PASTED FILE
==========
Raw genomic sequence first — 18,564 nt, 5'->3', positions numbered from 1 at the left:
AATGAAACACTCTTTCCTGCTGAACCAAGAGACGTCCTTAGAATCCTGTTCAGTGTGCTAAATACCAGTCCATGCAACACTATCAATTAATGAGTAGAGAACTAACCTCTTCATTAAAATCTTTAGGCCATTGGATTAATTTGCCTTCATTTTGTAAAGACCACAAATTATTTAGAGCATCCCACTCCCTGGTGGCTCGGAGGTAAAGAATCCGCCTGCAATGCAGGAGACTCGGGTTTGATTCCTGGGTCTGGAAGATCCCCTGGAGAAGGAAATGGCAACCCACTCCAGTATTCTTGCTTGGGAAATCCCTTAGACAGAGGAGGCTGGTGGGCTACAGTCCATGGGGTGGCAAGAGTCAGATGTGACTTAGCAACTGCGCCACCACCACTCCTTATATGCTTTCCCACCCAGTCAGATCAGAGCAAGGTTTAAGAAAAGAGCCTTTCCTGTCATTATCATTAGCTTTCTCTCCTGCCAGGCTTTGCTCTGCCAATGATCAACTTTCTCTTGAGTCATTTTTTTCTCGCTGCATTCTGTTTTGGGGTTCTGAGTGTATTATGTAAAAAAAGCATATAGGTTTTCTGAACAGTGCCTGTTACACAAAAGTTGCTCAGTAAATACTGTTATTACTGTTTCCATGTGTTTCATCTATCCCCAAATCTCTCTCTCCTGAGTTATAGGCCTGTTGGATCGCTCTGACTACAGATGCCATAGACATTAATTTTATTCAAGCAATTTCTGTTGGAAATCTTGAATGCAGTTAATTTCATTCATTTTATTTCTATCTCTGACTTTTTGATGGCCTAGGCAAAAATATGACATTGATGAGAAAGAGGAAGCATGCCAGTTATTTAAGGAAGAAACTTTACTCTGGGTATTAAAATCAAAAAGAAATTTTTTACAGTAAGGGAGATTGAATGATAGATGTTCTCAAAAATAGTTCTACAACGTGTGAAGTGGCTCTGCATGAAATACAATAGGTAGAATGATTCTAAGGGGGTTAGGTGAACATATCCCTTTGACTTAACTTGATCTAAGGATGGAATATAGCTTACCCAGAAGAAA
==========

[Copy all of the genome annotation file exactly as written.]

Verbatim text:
Raw genomic sequence first — 18,564 nt, 5'->3', positions numbered from 1 at the left:
AATGAAACACTCTTTCCTGCTGAACCAAGAGACGTCCTTAGAATCCTGTTCAGTGTGCTAAATACCAGTCCATGCAACACTATCAATTAATGAGTAGAGAACTAACCTCTTCATTAAAATCTTTAGGCCATTGGATTAATTTGCCTTCATTTTGTAAAGACCACAAATTATTTAGAGCATCCCACTCCCTGGTGGCTCGGAGGTAAAGAATCCGCCTGCAATGCAGGAGACTCGGGTTTGATTCCTGGGTCTGGAAGATCCCCTGGAGAAGGAAATGGCAACCCACTCCAGTATTCTTGCTTGGGAAATCCCTTAGACAGAGGAGGCTGGTGGGCTACAGTCCATGGGGTGGCAAGAGTCAGATGTGACTTAGCAACTGCGCCACCACCACTCCTTATATGCTTTCCCACCCAGTCAGATCAGAGCAAGGTTTAAGAAAAGAGCCTTTCCTGTCATTATCATTAGCTTTCTCTCCTGCCAGGCTTTGCTCTGCCAATGATCAACTTTCTCTTGAGTCATTTTTTTCTCGCTGCATTCTGTTTTGGGGTTCTGAGTGTATTATGTAAAAAAAGCATATAGGTTTTCTGAACAGTGCCTGTTACACAAAAGTTGCTCAGTAAATACTGTTATTACTGTTTCCATGTGTTTCATCTATCCCCAAATCTCTCTCTCCTGAGTTATAGGCCTGTTGGATCGCTCTGACTACAGATGCCATAGACATTAATTTTATTCAAGCAATTTCTGTTGGAAATCTTGAATGCAGTTAATTTCATTCATTTTATTTCTATCTCTGACTTTTTGATGGCCTAGGCAAAAATATGACATTGATGAGAAAGAGGAAGCATGCCAGTTATTTAAGGAAGAAACTTTACTCTGGGTATTAAAATCAAAAAGAAATTTTTTACAGTAAGGGAGATTGAATGATAGATGTTCTCAAAAATAGTTCTACAACGTGTGAAGTGGCTCTGCATGAAATACAATAGGTAGAATGATTCTAAGGGGGTTAGGTGAACATATCCCTTTGACTTAACTTGATCTAAGGATGGAATATAGCTTACCCAGAAGAAA